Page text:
It is further mentioned that an integrated circuit in accordance with the invention may comprise a plurality of irregular arrays having the said structure and located at various positions at the surface of the semiconductor body. The further feature of being able to use a second level of interconnect, such as aluminum layer parts, within the array in such a manner that the logic can be arranged in terms of lay-out to maximum advantage also means that in a large scale intergrated circuit comprising a plurality of logic circuits each formed as an array of the said form, the arrays can be readily distributed with respect to the interconnection pattern of various circuit parts formed by parts of the aluminum layer.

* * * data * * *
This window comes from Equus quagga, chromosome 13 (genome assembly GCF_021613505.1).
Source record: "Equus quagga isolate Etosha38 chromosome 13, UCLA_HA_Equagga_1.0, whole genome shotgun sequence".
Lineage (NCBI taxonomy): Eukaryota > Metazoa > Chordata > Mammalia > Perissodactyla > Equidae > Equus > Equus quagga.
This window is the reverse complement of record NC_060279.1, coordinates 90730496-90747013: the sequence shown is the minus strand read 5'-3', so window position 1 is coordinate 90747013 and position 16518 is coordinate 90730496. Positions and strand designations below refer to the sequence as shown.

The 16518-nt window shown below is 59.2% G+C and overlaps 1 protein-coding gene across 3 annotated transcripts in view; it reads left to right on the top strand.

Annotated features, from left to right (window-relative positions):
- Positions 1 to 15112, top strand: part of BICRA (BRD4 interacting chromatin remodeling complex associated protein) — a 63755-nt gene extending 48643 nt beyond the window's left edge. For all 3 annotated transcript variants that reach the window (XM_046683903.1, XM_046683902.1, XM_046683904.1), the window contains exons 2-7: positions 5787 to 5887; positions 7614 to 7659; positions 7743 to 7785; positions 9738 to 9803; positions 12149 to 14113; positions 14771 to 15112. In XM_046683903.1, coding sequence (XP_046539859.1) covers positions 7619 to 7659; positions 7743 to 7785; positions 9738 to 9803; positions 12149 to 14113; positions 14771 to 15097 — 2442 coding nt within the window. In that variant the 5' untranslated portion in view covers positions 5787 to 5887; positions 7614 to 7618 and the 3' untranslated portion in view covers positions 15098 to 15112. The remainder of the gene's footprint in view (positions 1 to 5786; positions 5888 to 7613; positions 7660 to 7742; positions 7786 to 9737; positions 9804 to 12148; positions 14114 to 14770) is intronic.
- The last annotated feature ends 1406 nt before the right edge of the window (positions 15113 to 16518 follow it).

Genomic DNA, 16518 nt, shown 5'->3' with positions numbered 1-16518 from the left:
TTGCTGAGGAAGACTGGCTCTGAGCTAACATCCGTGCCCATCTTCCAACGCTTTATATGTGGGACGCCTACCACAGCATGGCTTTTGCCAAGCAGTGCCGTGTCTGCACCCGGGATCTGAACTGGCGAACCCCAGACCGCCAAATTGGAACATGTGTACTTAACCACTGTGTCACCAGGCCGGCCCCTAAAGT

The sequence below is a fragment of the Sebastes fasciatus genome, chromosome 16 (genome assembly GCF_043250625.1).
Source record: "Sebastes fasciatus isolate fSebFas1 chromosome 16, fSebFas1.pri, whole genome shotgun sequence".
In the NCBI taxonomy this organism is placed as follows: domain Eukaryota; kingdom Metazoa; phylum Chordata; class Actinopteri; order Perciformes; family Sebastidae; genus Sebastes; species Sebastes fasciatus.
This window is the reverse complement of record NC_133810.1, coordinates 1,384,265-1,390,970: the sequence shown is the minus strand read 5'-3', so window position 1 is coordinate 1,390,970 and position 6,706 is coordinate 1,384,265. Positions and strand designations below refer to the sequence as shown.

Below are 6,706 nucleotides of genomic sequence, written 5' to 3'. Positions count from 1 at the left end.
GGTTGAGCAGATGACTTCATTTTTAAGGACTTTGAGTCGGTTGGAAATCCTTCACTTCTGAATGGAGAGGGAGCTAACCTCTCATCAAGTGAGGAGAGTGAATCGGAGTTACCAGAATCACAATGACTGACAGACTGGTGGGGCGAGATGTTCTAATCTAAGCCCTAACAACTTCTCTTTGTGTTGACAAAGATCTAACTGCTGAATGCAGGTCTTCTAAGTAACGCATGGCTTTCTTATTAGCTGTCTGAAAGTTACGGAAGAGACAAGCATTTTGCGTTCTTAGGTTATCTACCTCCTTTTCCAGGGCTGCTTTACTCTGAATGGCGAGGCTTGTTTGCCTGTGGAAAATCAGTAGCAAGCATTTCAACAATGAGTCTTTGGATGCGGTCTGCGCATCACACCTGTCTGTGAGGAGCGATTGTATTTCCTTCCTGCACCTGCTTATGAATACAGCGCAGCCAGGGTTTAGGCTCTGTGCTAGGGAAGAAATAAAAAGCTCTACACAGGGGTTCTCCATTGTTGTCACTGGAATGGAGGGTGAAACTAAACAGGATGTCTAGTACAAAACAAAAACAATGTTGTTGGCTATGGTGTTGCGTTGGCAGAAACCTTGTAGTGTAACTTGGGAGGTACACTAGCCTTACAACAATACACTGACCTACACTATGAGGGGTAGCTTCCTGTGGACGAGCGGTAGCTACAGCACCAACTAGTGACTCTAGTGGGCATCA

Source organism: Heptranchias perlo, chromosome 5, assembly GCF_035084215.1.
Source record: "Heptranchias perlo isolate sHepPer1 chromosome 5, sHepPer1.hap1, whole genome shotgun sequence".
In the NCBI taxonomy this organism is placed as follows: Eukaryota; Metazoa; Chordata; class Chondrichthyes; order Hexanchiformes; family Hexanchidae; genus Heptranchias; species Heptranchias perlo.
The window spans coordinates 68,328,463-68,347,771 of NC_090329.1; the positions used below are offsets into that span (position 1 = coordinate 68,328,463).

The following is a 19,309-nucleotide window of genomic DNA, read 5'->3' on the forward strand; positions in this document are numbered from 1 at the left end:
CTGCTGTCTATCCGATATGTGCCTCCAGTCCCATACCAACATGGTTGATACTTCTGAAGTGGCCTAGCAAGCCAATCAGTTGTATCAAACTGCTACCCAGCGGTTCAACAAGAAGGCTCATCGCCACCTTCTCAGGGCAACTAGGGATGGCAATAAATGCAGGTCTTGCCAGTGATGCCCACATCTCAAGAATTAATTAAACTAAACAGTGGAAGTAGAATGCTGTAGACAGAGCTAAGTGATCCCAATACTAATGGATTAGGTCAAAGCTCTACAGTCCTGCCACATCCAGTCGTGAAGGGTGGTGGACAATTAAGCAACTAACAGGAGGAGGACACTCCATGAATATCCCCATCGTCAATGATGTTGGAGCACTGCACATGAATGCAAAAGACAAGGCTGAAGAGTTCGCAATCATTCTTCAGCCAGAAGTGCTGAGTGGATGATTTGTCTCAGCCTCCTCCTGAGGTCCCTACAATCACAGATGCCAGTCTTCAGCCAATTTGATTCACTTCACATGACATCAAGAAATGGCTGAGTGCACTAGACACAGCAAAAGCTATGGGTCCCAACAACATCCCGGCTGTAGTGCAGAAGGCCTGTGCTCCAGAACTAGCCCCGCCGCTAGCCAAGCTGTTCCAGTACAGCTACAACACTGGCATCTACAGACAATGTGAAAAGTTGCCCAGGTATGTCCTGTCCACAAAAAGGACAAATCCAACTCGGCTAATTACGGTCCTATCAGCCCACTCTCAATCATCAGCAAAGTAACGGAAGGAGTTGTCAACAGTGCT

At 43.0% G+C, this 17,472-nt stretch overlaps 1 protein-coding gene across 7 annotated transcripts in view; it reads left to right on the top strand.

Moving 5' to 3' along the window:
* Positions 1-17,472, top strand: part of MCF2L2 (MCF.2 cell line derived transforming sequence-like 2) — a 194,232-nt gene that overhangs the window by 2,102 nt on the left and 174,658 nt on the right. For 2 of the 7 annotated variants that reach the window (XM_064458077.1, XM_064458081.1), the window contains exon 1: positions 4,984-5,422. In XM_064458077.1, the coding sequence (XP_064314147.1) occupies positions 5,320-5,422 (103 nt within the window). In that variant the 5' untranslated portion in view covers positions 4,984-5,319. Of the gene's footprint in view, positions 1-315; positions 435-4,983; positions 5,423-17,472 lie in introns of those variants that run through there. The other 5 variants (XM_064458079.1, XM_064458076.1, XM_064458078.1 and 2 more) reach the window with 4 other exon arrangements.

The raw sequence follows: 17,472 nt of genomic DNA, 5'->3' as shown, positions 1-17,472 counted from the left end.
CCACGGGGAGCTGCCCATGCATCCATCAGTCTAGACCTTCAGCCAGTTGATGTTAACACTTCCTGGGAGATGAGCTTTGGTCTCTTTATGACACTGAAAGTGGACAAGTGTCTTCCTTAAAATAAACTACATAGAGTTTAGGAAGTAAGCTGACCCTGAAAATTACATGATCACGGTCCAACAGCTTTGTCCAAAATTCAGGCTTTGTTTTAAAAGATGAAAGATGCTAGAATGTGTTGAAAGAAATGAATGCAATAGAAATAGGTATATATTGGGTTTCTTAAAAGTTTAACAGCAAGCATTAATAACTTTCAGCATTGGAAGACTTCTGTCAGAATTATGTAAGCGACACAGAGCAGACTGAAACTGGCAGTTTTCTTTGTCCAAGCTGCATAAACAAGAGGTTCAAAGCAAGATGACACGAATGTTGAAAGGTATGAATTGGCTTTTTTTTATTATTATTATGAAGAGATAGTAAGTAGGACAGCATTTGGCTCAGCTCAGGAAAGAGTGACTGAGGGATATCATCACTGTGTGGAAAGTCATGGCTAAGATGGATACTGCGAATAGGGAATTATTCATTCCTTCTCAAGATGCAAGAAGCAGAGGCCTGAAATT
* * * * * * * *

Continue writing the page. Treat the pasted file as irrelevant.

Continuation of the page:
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|U.S. Classification||326/102, 327/210, 257/401, 257/E27.061, 326/120, 326/97, 257/E27.102, 327/427, 327/203, 326/46|
|International Classification||H01L21/8246, H01L27/088, H01L21/822, H01L29/788, H01L29/792, H01L21/82, H01L21/8247, H03K19/0944, H01L27/112, H01L29/78, H03K19/096, H01L27/04|
|Cooperative Classification||H01L27/112, H01L27/0883, H03K19/096|
|European Classification||H03K19/096, H01L27/088D, H01L27/112|